2. ryu
    Posted April 2, 2011 at 8:24 am | Permalink

    i’m really curious about the population size and demographic of the sample,
    well, not gonna pay 25 bucks to find out that’s for sure


13 Trackbacks/Pingbacks

  1. […] A Study on Regret – via Mind Hacks- The ‘Regrets of the Typical American’ have been analysed in a new study that not only looks at what US citizens regret most, but provides some clues for those wanting to know whether it is better to regret something you haven’t done, or regret something you have. […]

  2. […] The study also found that regrets about things you haven’t done were equally as common as regrets about things you have, no matter how old the person. The difference between the two is often a psychological one, because we can frame the same regret either way – as regret about an action: “If only I had not dropped out of school”; or as a regret about an inaction: “If only I had stayed in school.” Despite the fact that they are practically equivalent, regrets framed as laments about actions were more common and more intense than regrets about inactions, although inaction regrets tended to be longer lasting. So the question of whether it is better to regret something you haven’t done than regret something you have, might actually be answerable for some people, but we still don’t know how much choice we have over adopting the different views of regrets or whether this is largely determined by the situation. Source: Mind Hacks […]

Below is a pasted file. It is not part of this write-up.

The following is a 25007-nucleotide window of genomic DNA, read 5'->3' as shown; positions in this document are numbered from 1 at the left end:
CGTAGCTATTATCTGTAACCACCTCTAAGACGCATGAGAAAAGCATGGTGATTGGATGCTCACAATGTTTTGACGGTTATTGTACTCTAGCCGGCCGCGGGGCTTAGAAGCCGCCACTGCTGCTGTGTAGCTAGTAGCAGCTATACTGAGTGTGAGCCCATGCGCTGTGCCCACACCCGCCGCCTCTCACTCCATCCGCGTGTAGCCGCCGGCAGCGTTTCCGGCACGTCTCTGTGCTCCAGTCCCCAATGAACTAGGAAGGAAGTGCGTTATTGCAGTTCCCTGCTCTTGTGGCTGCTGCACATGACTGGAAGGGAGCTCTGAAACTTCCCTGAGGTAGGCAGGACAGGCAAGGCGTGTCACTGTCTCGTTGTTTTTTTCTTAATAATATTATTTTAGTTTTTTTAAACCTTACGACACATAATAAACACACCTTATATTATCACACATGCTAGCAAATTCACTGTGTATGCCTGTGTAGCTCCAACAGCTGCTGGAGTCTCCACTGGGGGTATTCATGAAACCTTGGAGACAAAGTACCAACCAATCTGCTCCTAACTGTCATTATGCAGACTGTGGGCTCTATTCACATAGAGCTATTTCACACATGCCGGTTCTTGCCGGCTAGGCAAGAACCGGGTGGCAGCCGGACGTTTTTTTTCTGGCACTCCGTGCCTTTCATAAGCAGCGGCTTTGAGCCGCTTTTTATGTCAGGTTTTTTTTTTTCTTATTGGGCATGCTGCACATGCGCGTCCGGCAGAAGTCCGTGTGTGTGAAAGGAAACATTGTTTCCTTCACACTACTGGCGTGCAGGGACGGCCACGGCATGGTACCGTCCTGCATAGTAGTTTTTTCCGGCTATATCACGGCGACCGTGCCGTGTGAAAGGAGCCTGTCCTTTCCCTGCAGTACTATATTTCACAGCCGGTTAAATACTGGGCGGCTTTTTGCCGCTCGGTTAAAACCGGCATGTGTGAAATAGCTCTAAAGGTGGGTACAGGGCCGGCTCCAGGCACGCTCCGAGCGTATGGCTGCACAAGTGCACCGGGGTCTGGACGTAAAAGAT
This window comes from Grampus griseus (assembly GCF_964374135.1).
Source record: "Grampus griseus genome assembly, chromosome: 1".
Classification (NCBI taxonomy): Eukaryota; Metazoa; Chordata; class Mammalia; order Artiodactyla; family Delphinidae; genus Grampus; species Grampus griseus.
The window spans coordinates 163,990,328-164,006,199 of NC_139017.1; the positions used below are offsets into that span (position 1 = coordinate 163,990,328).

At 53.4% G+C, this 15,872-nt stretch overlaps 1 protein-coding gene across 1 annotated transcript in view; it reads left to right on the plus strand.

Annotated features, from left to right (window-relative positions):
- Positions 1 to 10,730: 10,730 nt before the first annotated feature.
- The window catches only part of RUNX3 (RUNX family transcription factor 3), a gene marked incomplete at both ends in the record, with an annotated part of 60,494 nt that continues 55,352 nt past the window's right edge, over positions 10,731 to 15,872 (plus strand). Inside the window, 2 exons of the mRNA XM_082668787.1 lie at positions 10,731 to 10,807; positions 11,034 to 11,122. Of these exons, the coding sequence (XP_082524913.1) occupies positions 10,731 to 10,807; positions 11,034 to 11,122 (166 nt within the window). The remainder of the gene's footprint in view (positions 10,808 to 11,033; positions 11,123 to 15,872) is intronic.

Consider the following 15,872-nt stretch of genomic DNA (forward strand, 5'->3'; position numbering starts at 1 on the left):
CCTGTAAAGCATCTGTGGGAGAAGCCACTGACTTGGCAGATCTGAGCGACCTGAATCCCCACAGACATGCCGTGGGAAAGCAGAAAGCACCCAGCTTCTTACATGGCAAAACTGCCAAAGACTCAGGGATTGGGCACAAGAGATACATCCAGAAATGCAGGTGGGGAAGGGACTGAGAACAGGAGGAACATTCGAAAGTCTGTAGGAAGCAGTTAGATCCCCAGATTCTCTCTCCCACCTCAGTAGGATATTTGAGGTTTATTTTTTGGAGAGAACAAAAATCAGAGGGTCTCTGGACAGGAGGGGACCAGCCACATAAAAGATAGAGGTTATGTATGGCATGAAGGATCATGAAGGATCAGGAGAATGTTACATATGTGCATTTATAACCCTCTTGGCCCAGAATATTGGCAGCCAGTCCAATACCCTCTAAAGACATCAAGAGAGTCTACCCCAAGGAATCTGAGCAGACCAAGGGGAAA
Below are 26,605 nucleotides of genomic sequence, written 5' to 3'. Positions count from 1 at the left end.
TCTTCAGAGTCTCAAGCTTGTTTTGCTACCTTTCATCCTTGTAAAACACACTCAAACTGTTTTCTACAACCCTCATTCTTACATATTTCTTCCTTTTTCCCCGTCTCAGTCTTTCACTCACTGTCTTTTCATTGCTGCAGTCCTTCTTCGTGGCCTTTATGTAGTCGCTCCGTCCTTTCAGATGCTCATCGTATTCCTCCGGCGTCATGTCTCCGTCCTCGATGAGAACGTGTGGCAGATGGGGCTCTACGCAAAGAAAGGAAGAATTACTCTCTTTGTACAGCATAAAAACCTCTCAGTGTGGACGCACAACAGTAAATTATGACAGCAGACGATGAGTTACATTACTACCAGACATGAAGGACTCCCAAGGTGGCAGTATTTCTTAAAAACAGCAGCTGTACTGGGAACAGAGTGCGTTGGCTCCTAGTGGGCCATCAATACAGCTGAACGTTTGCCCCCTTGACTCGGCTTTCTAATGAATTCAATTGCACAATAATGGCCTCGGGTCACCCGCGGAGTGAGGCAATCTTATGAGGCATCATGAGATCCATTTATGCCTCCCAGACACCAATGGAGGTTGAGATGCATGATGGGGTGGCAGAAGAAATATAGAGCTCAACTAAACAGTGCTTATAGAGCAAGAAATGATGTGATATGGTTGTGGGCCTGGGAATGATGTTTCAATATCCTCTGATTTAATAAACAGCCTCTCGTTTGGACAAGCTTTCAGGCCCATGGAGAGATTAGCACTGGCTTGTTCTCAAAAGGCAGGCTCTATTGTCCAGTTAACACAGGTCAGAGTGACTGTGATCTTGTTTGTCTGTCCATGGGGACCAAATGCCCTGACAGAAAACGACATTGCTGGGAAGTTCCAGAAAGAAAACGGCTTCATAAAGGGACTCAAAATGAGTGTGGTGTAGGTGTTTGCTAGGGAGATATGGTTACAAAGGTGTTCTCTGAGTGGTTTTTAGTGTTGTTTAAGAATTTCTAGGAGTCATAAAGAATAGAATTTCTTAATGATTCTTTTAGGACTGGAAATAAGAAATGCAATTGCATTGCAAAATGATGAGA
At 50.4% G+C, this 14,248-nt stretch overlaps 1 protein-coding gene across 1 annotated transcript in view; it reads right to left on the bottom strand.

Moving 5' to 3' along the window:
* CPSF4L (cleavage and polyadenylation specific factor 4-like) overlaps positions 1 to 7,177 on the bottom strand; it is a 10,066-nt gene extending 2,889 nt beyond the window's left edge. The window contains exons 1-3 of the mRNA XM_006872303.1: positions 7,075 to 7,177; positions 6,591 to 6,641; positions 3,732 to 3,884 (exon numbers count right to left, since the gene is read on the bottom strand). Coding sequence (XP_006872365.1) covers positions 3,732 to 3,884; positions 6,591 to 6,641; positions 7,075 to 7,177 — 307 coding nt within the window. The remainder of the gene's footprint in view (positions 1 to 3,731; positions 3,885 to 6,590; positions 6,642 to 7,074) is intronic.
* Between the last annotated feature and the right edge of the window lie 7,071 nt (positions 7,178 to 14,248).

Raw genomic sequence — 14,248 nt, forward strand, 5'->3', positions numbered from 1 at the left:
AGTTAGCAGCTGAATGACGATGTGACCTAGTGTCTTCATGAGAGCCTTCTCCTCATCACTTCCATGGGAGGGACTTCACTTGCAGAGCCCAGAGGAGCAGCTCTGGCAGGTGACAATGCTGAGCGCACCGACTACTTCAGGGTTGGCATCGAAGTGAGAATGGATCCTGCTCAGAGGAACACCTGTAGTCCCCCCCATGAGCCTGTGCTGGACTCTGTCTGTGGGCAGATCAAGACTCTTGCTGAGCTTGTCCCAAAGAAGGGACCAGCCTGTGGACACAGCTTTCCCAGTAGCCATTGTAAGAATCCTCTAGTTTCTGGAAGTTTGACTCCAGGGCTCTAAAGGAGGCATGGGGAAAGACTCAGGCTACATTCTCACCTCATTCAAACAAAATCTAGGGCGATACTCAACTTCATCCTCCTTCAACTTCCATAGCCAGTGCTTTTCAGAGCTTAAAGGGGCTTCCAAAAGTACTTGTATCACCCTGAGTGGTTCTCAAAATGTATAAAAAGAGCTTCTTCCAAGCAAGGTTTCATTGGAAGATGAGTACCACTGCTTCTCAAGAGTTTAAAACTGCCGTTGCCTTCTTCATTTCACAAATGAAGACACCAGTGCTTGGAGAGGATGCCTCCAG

3. […] http://mindhacks.com/2011/03/27/regrets-ive-had-a-few-but-not-too-few-to-mention/ […]

  4. […] 5. What do we regret? […]

  5. […] Mike Morrison and Neal Roese recently published their research about the strange and confusing human feeling of regret. They used random dialing to try and gauge […]

  6. […] [via Gawker < Mindhacks] […]

  7. […] is why I was intrigued by this post in Jezebel (which picked up the story from Mindhacks) about a study that claims to show that Americans have more regrets about love than any other […]

  8. […] Mind Hacks: The research has just been published in the journal Social Psychological and Personality Science […]

  9. […] Regrets, I’ve had a few (but not too few to mention) (mindhacks.com) […]

  10. […] Mind Hacks: Regrets, I’ve Had a Few (But Not Too Few To Mention) […]

  11. […] that we’re so intent on figuring out WTF is up with our love lives: we don’t ever want this to be us! Although this so wouldn’t be a problem if people just listened to Tim Riggins. […]

  12. […] the Mindhack post, click here. This entry was posted in Emotion, Psychology and tagged love, regret. Bookmark the permalink. […]

  13. […] more and for longer, what you DIDN’T do, more than what you DID DO. I first read about it here and the synopsis is that you are just more haunted by your regrets if you perceive them in that […]

Post a Comment

Required fields are marked *
*
*

Follow

Get every new post delivered to your Inbox.

Join 23,910 other followers